WHAT’S THE DIFFERENCE BETWEEN GOD AND ALLAH? Allah is Arabic for God. Muslims use the terms interchangeably. The word Allah also carries the concept of an all-powerful and all-encompassing God, so the word is translated as “we” into English whenever God speaks about himself. The pronoun “we” should not be confused with the Christian concept of the Trinity, which Muslims denounce (Qur’an, 5:73); it merely refers to an all-encompassing God. The Qur’an begins portraying God as primarily holy and authoritative (“Giver of Mercy . . . Lord of the Worlds . . . Master of the Day of Judgment,” (1:1-4). I would suggest that Allah, while called “the Lord of Mercy, the Giver of Mercy” in 113 out of 114 suras, is not merciful or loving, as he only favors those who obey him implicitly, and he pours out his wrath on those who do not (2:190-91, 4:102, 56:92). People might argue that God of the Bible does the same. The Bible is filled with warnings about sin and everlasting damnation; there’s also a lot of violence in the Old Testament against nations who fought against Israel. I think the key difference is motivation. Allah punishes non-believers with relish, even delight, while God punishes as a last resort, after loving warnings and pleadings to accept His love. The Bible woos unbelievers to God (John 3:16, Rom. 5:8-11, Rev. 3:20), but the Qur’an threatens them toward obedience (2:98). Mercy in the Qur’an, it seems, is earned; in my estimation, that’s not mercy.


The major themes of the Bible are God’s love, forgiveness, and transformative power. The Qur’an claims a theme of mercy and peace, but there are underlying themes of fear and ultimatum that cannot be ignored. The miracle of the canon of Scripture is the seeming impossibility of having been penned by 40 different authors writing over a period of 1500 years about a history that covered 3000 years; they wrote in multiple genres and do not contradict one another; all books support the same theme that God loves, forgives, protects, and changes us. The Qur’an, not unlike the Book of Mormon, is one man’s testimony of what God has told him to say, without any authorization or outside sources to prove its validity. (Never mind the content issue.)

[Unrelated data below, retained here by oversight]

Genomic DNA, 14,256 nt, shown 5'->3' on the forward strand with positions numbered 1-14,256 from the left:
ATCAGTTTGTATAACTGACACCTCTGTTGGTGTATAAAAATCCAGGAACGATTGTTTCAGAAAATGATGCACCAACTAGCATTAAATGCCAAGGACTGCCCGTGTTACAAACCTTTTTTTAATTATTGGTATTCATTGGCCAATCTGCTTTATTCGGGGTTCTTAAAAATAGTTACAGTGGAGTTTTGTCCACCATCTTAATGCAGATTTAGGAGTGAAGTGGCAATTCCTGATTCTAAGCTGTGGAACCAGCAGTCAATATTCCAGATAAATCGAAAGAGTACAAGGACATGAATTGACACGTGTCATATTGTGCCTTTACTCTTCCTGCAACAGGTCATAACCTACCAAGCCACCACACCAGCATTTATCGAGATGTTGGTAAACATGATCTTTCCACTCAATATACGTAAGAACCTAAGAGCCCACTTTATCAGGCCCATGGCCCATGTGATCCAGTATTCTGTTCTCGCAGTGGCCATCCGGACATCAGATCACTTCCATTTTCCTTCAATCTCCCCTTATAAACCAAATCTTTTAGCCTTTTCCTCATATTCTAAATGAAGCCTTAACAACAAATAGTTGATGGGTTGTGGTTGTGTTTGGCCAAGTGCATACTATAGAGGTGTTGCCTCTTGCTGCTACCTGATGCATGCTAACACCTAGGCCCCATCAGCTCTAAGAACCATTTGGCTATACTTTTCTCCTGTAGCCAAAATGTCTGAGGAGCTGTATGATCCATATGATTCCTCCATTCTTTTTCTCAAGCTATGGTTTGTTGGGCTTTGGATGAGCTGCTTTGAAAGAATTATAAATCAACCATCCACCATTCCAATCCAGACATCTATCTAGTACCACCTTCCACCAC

The Qur’an never claims that Muhammed is God—that is a common Christian misconception. Muhammed is God’s premier prophet, and Jesus and the rest of the apostles and prophets in Scripture are considered other prophets. In multiple places, the Qur’an refutes the Bible’s claims that Jesus is God’s Son, that He died on a cross, or that He was resurrected (23:91, 4:156-158). In contrast, The Old Testament predicts Jesus’ coming as Savior over 600 times, and the New Testament affirms numerous times that Jesus is the Messiah, God’s Son (1 John 5:20, Matt. 16:16, Matt. 26:62-64, Mk. 3:11, Mk. 5:7, Jn. 3:28, John 22:27).  In terms of authoritative sacred texts, Jesus is also called the Word, making the Bible more than a translation of ancient writings: Jesus is actually the inspired Word of God in the flesh (John 1:1-5). Now that’s a hard concept to grasp.

For now, chew on all this. I welcome your comments and opinions.